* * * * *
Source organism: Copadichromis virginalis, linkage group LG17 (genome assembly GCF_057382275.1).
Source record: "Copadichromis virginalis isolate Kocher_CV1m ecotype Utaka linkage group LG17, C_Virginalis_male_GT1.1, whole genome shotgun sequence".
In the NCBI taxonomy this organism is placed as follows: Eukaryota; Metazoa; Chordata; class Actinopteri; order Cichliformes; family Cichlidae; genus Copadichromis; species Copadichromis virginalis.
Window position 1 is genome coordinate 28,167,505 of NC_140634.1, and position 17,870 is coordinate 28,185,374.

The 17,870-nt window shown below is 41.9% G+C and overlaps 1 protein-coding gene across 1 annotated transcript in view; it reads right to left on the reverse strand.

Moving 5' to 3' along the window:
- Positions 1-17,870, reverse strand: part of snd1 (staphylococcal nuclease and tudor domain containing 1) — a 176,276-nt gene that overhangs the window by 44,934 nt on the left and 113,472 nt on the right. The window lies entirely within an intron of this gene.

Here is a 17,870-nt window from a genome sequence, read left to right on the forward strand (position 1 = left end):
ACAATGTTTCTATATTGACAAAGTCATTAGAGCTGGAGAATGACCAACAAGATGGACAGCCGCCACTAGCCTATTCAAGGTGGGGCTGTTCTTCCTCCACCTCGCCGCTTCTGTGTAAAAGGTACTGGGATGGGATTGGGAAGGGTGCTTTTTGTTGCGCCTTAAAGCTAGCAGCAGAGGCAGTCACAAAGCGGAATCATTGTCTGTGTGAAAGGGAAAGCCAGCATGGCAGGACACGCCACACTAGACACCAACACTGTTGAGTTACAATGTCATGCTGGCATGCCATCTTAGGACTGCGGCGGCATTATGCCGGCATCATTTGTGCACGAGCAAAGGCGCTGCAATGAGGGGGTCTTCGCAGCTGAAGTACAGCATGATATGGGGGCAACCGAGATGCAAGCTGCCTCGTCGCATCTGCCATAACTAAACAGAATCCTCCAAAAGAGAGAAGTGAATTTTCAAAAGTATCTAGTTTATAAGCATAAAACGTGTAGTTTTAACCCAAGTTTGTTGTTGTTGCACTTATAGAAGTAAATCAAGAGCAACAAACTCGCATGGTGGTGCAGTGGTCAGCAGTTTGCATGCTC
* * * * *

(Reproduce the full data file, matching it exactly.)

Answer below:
Source organism: Copadichromis virginalis, linkage group LG17 (genome assembly GCF_057382275.1).
Source record: "Copadichromis virginalis isolate Kocher_CV1m ecotype Utaka linkage group LG17, C_Virginalis_male_GT1.1, whole genome shotgun sequence".
In the NCBI taxonomy this organism is placed as follows: Eukaryota; Metazoa; Chordata; class Actinopteri; order Cichliformes; family Cichlidae; genus Copadichromis; species Copadichromis virginalis.
Window position 1 is genome coordinate 28,167,505 of NC_140634.1, and position 17,870 is coordinate 28,185,374.

The 17,870-nt window shown below is 41.9% G+C and overlaps 1 protein-coding gene across 1 annotated transcript in view; it reads right to left on the reverse strand.

Moving 5' to 3' along the window:
- Positions 1-17,870, reverse strand: part of snd1 (staphylococcal nuclease and tudor domain containing 1) — a 176,276-nt gene that overhangs the window by 44,934 nt on the left and 113,472 nt on the right. The window lies entirely within an intron of this gene.

Here is a 17,870-nt window from a genome sequence, read left to right on the forward strand (position 1 = left end):
ACAATGTTTCTATATTGACAAAGTCATTAGAGCTGGAGAATGACCAACAAGATGGACAGCCGCCACTAGCCTATTCAAGGTGGGGCTGTTCTTCCTCCACCTCGCCGCTTCTGTGTAAAAGGTACTGGGATGGGATTGGGAAGGGTGCTTTTTGTTGCGCCTTAAAGCTAGCAGCAGAGGCAGTCACAAAGCGGAATCATTGTCTGTGTGAAAGGGAAAGCCAGCATGGCAGGACACGCCACACTAGACACCAACACTGTTGAGTTACAATGTCATGCTGGCATGCCATCTTAGGACTGCGGCGGCATTATGCCGGCATCATTTGTGCACGAGCAAAGGCGCTGCAATGAGGGGGTCTTCGCAGCTGAAGTACAGCATGATATGGGGGCAACCGAGATGCAAGCTGCCTCGTCGCATCTGCCATAACTAAACAGAATCCTCCAAAAGAGAGAAGTGAATTTTCAAAAGTATCTAGTTTATAAGCATAAAACGTGTAGTTTTAACCCAAGTTTGTTGTTGTTGCACTTATAGAAGTAAATCAAGAGCAACAAACTCGCATGGTGGTGCAGTGGTCAGCAGTTTGCATGCTC